Vietnam's Lady Liberty

A village flourishes thanks to the goddess of markets


The village of Co Me sits on a traditional smuggling route about 19 miles north of Hanoi, capital of the Socialist Republic of Vietnam. It's also host to a popular phenomenon that embodies two traditional enemies of communism: religion and the market.

The village's main attraction is a temple in honor of the goddess Ba Chua Kho—a deity based, according to one story, on a real person in the 11th century who masterfully maintained supplies during an invasion by the Chinese. Around the time of the lunar new year, thousands of people come to the shrine. They come from all over Vietnam and, now, from all over the world to honor her and seek her blessings and guidance.

Although many people (including Vietnam's increasingly pro-market government officials) see economic freedom as independent of freedom of conscience, the goddess powerfully tells a different story. At the same time Ba Chua Kho provides meaning and order in the lives of Vietnam's citizens, she has unleashed a wave of creative anarchy that has proven stronger than the country's systems of social control.

At the temple, supplicants bring fruits and stuffed roosters, beer, sweets and rice. They burn incense and papers bearing drawings of things they hope she'll send their way: gold, money, cars, houses, and even cell phones. Many who come are asking for loan approvals, others for promotions, permission to travel, health, or children. Seven shrines, no waiting—except during festivals.

The streets to the shrines are lined with booths creating a "corridor of capitalism." Which is only fitting: Ba Chua Kho is the goddess of business and of prosperity. She is the Lady of the Treasury, and while there are other goddesses in Vietnam with that title, Ba Chua Kho is the most popular—a deity with impressive market share.

Here pig farmers rub shoulders with tycoons in pinstripe suits, business-card-carrying communist party officials with returning, newly prosperous refugees. Even veterans of the wars of national liberation, the Viet Minh and the Viet Cong, are there, though most who come are traders. Vietnam's communism, like China's, is rapidly becoming strictly nominal. There is a stock market, advertising and a Western-oriented tourist trade.

The goddess provides help in matters of ethics as well as economics. The transition to a market economy, which began with the Doi Moi reforms of 1986, has also been a source of moral chaos in the absence of a stable, functioning system of law. Many come to the temple to make amends for questionable dealings like bribes or tax avoidance as well as making a rite of confession. Her place here is called the "market economy shrine" and is regarded as the best of many sites in Vietnam to pray for guidance and prosperity.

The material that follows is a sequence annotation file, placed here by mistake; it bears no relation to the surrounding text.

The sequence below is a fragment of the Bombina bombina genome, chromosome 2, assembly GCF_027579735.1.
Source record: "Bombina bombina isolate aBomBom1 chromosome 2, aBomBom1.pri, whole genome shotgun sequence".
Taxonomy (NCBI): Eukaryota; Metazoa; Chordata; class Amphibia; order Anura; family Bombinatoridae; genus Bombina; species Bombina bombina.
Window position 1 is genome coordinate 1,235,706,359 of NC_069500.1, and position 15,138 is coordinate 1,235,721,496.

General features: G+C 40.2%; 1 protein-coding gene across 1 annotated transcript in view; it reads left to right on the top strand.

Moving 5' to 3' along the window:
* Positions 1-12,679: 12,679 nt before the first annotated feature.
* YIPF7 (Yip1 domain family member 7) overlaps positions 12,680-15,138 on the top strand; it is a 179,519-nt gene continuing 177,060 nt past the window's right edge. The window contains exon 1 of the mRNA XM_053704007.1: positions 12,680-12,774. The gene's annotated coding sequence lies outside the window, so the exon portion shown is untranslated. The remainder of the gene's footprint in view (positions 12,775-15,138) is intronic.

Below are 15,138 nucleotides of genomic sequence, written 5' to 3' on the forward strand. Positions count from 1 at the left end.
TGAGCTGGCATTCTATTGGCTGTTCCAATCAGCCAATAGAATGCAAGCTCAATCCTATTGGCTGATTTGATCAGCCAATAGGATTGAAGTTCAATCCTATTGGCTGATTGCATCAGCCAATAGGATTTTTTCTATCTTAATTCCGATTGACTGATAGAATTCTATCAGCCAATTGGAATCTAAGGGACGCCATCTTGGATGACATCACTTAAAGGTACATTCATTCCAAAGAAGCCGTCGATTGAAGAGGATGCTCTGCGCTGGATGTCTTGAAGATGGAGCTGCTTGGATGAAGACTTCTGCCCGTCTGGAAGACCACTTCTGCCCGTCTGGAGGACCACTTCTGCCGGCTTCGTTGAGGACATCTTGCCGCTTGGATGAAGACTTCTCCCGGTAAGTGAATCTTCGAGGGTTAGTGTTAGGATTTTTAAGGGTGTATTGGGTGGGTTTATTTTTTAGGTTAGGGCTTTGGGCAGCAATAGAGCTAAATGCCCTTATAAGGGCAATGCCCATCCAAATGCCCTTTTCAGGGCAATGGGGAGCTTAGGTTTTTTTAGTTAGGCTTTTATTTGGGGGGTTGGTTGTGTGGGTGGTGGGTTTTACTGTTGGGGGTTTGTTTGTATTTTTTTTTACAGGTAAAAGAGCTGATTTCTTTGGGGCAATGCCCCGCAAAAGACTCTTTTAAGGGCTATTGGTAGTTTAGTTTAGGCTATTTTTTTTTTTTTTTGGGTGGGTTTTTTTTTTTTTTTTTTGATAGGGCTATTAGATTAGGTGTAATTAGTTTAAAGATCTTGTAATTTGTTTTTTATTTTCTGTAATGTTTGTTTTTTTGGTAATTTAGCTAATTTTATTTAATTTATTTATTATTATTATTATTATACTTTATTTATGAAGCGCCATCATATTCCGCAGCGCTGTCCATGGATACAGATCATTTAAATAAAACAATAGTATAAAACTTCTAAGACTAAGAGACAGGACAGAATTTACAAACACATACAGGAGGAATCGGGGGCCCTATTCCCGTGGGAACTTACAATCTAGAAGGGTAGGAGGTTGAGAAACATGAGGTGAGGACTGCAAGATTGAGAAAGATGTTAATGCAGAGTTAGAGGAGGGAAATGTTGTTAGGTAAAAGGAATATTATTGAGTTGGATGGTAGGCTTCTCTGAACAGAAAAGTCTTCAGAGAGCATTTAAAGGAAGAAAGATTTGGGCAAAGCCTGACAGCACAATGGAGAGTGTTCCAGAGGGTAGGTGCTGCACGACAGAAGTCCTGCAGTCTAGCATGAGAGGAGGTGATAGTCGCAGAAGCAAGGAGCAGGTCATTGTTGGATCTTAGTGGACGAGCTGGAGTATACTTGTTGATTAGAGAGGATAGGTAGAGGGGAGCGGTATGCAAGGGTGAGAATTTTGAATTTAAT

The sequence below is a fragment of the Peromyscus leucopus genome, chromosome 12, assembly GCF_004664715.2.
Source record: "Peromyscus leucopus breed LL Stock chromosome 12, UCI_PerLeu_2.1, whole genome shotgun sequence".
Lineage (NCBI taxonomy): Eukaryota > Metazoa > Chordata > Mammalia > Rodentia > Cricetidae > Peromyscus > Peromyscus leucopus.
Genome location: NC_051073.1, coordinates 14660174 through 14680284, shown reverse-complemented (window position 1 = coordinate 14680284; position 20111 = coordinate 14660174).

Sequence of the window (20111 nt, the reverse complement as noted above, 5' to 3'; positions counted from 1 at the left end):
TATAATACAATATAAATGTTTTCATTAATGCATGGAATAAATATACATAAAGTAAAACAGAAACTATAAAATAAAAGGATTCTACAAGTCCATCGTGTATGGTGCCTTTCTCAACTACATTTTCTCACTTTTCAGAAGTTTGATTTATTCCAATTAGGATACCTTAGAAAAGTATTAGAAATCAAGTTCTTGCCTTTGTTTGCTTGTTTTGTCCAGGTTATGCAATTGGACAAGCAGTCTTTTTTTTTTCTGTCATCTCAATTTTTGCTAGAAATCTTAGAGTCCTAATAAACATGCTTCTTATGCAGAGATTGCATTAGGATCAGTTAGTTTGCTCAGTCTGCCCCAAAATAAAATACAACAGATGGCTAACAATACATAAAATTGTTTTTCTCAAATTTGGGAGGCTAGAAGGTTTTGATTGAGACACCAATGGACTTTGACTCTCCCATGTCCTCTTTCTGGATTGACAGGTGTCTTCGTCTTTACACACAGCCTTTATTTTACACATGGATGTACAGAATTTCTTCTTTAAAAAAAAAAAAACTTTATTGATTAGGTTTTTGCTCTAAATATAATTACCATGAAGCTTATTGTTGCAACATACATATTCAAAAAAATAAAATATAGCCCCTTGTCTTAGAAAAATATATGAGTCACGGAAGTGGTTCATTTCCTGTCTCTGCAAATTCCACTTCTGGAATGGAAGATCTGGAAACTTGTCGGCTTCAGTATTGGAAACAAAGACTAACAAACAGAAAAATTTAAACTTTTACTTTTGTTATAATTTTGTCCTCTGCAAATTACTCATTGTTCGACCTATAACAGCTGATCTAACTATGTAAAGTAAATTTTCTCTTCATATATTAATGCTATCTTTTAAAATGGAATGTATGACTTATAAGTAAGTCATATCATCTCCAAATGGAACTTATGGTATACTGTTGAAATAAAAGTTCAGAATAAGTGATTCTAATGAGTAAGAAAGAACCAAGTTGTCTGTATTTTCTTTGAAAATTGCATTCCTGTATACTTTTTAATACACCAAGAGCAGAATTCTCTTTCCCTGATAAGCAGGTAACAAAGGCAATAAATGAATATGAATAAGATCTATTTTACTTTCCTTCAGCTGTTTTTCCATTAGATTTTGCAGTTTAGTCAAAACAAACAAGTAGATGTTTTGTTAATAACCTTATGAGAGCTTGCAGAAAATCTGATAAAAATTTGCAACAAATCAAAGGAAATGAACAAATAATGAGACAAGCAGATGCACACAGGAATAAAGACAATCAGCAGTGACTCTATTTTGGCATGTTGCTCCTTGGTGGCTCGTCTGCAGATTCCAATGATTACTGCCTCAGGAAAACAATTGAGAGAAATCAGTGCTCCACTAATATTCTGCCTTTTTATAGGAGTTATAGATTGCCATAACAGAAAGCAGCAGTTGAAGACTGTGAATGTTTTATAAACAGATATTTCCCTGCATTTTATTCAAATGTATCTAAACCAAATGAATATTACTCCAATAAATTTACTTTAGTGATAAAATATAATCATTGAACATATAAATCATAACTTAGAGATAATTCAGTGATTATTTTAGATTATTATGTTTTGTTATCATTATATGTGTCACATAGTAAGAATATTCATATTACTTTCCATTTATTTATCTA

Le Hong Ly of Hanoi's Institute of Folklore studies describes the phenomenon this way in a 2001 paper:

In the process [of liberalization], a figure long associated with the fertility of the soil, the Lady of the Granary, has been transformed into an emblem of the new market economy. She is now the Lady of the Treasury, keeper of a vast, symbolic banking system.

The banking system attracts and is sustained by outsiders many of whom come far away. Yet…Co Me has has succeeded beyond its wildest dreams…while retaining its basic agrarian character. It has also succeeded in retaining its communal solidarity and identity by reaffirming the role of the elderly men and women in the management of village affairs and verifying tribal customs through ostracism….

They have created employment for everyone from teenagers to senior citizens and even to people in adjacent areas. New sources of income have become available to all the families in the village. Household income has doubled…The rise of household income has been accompanied by a renewed village solidarity because the temple related services have been organized in such a way as to promote community spirit.

Over 200 elderly women help in prayers for a fee, and there is a lively trade in services at booths owned by families. Le further observes that an "important factor in the growth of religious practice is the rapid expansion of the market." The shrine donates money to village projects such as hydroelectric power and welfare programs.

Not coincidentally, freedom of religion has accompanied increased freedom of trade. In the wake of the Doi Moi reforms, religious shrines were renovated and religious festivals revived. By 1989 the Co Me temple became an official recognized historic site. This market goddess is the emblem of this transition.

While the government wisely refrains from overtly criticizing the religion, there are newspaper accounts calling it humbug—which have, ironically, boosted attendance at religious festivals by generating publicity. The Lady of the Treasury's most generous boon has been bestowed upon the villagers of Co Me, whose now-bustling home had beeen long mired in poverty.

Ba Chua Kho, like our own Lady Liberty, is the embodiment of an ideal, an icon whose popularity reveals a widespread passion for the freedom she represents. Halfway around the world, pilgrims to the festival of the Lady of the Treasury are responding to the same impulse felt by those of us who are stirred by the image of that goddess who stands with her torch raised in the harbor.